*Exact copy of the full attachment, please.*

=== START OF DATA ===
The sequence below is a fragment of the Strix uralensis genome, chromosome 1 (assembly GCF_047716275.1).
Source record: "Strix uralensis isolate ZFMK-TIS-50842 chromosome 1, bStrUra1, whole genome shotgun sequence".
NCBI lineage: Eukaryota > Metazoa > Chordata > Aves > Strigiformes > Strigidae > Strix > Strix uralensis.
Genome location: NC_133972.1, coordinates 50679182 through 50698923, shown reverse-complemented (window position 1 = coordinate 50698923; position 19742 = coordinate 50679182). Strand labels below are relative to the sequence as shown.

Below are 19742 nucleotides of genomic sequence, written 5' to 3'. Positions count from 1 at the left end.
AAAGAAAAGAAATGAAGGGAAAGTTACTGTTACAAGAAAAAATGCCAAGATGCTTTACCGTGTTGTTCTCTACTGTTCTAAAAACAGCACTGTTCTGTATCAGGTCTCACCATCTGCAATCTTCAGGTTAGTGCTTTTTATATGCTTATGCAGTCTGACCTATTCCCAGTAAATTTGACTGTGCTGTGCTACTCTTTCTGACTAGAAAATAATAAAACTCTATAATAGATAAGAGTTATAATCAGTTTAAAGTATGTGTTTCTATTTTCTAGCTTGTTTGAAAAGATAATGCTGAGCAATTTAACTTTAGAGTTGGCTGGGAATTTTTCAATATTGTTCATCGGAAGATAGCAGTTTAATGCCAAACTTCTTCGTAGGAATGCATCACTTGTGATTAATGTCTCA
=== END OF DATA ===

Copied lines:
The sequence below is a fragment of the Strix uralensis genome, chromosome 1 (assembly GCF_047716275.1).
Source record: "Strix uralensis isolate ZFMK-TIS-50842 chromosome 1, bStrUra1, whole genome shotgun sequence".
NCBI lineage: Eukaryota > Metazoa > Chordata > Aves > Strigiformes > Strigidae > Strix > Strix uralensis.
Genome location: NC_133972.1, coordinates 50679182 through 50698923, shown reverse-complemented (window position 1 = coordinate 50698923; position 19742 = coordinate 50679182). Strand labels below are relative to the sequence as shown.

Below are 19742 nucleotides of genomic sequence, written 5' to 3'. Positions count from 1 at the left end.
AAAGAAAAGAAATGAAGGGAAAGTTACTGTTACAAGAAAAAATGCCAAGATGCTTTACCGTGTTGTTCTCTACTGTTCTAAAAACAGCACTGTTCTGTATCAGGTCTCACCATCTGCAATCTTCAGGTTAGTGCTTTTTATATGCTTATGCAGTCTGACCTATTCCCAGTAAATTTGACTGTGCTGTGCTACTCTTTCTGACTAGAAAATAATAAAACTCTATAATAGATAAGAGTTATAATCAGTTTAAAGTATGTGTTTCTATTTTCTAGCTTGTTTGAAAAGATAATGCTGAGCAATTTAACTTTAGAGTTGGCTGGGAATTTTTCAATATTGTTCATCGGAAGATAGCAGTTTAATGCCAAACTTCTTCGTAGGAATGCATCACTTGTGATTAATGTCTCA